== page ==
Which Low-Flow, Low-Gradient Patients Benefit from Valve Replacement?

A mean gradient ≥40 mmHg, an aortic valve area ≤1 cm², or a combination of both, during dobutamine stress echocardiography, correctly qualifies as severe aortic stenosis in about half of all patients. The other half consists in cases of pseudo-severe aortic stenosis.

¿Qué pacientes con bajo flujo y bajo gradiente se benefician del recambio valvular? In turn, a projected aortic valve area ≤1 cm² is a much better indicator than the aforementioned markers, correctly diagnosing 70% of all patients (a statistic that is still far from being perfect).

The American College of Cardiology/American Heart Association (ACC/AHA) guidelines consider that patients have true-severe stenosis when the mean gradient is ≥40 mmHg and an aortic valve area ≤1 cm² during dobutamine stress echocardiography. However, these criteria have not been previously validated, and nowadays we face the more pressing need to correctly classify patients according to their eligibility for percutaneous replacement.


Read also: TAVR in Low-Flow Low-Gradient Aortic Stenosis and Severe Impairment of Systolic Function.


Before transcatheter aortic valve replacement (TAVR), the correct diagnosis of low-flow, low-gradient patients was an academic issue, since most of them could not afford the risks of conventional surgery, anyways.

The aim of this study was to assess the value of these criteria to predict the presence of true-severe aortic stenosis in low-flow, low-gradient patients, and to assess their prognosis.

One hundred eighty-six patients with impaired ventricular function and low-flow, low-gradient ventricular severe aortic stenosis were prospectively enrolled and assessed through dobutamine stress echocardiography. Researchers conducted measurements of the mean gradient, the aortic valve area, and the projected aortic valve area, which is an estimate of the aortic valve area at a standardized normal flow rate. True severity of stenosis was independently corroborated by macroscopic evaluation at the time of valve replacement in 54 patients, by multislice computed tomography in 25 patients, and by both methods in 8 patients. According to these last parameters, only 50 of 87 (57%) patients had true-severe aortic stenosis.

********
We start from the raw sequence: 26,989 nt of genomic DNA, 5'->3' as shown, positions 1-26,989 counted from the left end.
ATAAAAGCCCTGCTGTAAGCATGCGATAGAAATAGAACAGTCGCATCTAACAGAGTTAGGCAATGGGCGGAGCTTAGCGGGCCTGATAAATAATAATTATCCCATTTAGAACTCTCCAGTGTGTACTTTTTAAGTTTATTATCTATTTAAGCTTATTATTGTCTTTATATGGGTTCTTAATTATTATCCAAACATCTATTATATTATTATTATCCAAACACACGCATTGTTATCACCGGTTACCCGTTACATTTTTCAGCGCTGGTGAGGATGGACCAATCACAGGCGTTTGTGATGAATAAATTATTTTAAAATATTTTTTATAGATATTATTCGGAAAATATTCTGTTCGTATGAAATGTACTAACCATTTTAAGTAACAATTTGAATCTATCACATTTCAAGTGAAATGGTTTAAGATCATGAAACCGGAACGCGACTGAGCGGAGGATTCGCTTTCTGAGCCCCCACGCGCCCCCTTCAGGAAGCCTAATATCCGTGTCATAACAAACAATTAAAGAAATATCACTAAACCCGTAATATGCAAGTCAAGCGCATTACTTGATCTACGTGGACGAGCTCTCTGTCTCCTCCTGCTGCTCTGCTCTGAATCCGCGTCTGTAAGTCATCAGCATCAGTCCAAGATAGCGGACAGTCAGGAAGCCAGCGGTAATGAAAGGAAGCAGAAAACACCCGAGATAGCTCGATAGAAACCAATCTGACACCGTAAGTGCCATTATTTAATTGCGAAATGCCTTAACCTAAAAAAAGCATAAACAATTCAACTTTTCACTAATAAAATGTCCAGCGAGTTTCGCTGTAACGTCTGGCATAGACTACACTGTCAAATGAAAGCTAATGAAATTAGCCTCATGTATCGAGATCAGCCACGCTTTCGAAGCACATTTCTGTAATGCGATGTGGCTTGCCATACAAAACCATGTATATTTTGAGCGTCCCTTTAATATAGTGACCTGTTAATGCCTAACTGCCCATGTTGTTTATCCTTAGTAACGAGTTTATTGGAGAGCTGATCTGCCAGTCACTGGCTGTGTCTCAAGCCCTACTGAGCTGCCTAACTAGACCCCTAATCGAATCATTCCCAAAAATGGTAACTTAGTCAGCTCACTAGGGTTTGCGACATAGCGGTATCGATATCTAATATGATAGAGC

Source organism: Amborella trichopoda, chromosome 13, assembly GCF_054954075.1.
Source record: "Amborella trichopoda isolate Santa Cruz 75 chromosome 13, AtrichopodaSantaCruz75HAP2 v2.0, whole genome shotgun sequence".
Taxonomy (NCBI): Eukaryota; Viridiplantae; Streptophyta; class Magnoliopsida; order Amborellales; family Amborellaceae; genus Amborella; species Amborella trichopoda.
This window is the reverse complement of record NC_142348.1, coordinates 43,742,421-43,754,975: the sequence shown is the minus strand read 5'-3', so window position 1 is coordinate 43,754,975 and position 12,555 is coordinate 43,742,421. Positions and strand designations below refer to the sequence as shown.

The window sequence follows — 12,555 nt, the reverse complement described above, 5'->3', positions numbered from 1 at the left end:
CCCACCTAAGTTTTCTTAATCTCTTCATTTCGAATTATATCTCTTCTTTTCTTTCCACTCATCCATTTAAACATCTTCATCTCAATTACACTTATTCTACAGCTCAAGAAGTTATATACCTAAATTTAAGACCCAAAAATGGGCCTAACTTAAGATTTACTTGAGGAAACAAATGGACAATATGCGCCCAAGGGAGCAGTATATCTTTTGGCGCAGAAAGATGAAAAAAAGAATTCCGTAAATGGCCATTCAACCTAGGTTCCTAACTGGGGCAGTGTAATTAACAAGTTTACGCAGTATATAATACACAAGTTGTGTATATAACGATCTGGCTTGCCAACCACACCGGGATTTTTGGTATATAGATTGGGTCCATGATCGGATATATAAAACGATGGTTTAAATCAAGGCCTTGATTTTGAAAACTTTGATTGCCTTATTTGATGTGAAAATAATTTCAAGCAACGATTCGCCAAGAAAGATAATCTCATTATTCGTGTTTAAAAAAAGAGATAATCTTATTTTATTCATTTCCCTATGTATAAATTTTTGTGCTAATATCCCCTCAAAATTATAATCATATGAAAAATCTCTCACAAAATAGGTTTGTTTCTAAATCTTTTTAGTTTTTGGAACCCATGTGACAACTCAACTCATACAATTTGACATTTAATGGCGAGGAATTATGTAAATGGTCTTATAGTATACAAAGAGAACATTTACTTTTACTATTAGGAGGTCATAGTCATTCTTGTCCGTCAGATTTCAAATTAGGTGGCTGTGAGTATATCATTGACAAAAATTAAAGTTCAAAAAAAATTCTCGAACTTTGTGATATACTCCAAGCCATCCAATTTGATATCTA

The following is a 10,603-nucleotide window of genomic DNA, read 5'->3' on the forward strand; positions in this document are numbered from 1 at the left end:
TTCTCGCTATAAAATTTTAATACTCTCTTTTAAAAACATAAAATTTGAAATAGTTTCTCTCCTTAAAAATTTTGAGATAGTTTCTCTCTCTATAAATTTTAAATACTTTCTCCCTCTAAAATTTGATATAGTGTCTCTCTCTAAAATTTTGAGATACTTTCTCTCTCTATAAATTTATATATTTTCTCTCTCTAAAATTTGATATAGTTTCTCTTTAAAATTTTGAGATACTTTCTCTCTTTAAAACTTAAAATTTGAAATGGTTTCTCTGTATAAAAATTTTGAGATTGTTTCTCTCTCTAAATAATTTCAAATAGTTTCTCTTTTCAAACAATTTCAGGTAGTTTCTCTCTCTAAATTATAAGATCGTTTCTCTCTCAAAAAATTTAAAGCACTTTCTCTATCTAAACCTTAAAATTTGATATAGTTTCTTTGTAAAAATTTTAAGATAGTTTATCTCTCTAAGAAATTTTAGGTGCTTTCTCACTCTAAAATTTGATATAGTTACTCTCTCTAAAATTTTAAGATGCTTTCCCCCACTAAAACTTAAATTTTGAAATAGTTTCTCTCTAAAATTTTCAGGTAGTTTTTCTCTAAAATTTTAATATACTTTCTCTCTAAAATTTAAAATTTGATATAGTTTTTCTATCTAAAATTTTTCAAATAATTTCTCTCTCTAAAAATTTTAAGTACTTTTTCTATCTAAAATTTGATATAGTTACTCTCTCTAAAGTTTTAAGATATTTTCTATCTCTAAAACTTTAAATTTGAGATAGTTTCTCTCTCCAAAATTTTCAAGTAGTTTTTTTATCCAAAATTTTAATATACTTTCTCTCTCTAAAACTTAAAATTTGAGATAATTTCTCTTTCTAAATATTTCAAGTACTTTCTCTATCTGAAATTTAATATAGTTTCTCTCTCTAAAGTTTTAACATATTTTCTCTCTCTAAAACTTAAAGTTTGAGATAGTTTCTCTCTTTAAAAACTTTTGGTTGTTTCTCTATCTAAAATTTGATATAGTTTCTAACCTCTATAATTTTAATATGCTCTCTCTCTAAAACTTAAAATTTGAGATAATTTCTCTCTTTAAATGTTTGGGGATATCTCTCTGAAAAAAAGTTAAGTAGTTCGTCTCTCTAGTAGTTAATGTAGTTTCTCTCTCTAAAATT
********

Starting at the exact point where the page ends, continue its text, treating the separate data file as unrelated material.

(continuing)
Read also: Low Gradient Aortic Stenosis Won’t Improve with TAVR.


A mean gradient ≥40 mmHg, an aortic valve area ≤1 cm², or a combination of both, during dobutamine stress echocardiography, correctly classified 48%, 60%, and 47% of patients, respectively. On the other hand, projected aortic valve area ≤1 cm² correctly classified 70% of the population, thus being more precise than all other parameters (p < 0.007).

Among the population, 47% (88 patients) of all cases were managed conservatively. In this subset, 52 patients died during a follow-up of 2.8 ± 2.5 years.


Read also: ACC 2018 | Flu Vaccination Reduces Mortality in Heart Failure Hospitalizations.


After adjustment for age, sex, functional capacity, chronic kidney failure, etc., dobutamine stress mean gradient and aortic valve area were not predictors of mortality in this subset. In contrast, projected aortic valve area was a strong predictor of mortality for conservatively managed patients (hazard ratio [HR]: 3.65; p = 0.0003).

Conclusion

Parameters proposed in the guidelines to identify patients with low-flow low-gradient true-severe aortic stenosis have limited value to correctly identify actual aortic stenosis and to predict its outcomes.

Projected valve area better distinguishes true-severe aortic stenosis from pseudo-severe aortic stenosis and is strongly associated with mortality in patients under conservative management.

Original title: Dobutamine Stress Echocardiography for Management of Low-Flow, Low-Gradient Aortic Stenosis.

Reference: Mohamed-Salah Annabi et al. J Am Coll Cardiol 2018;71:475-85.


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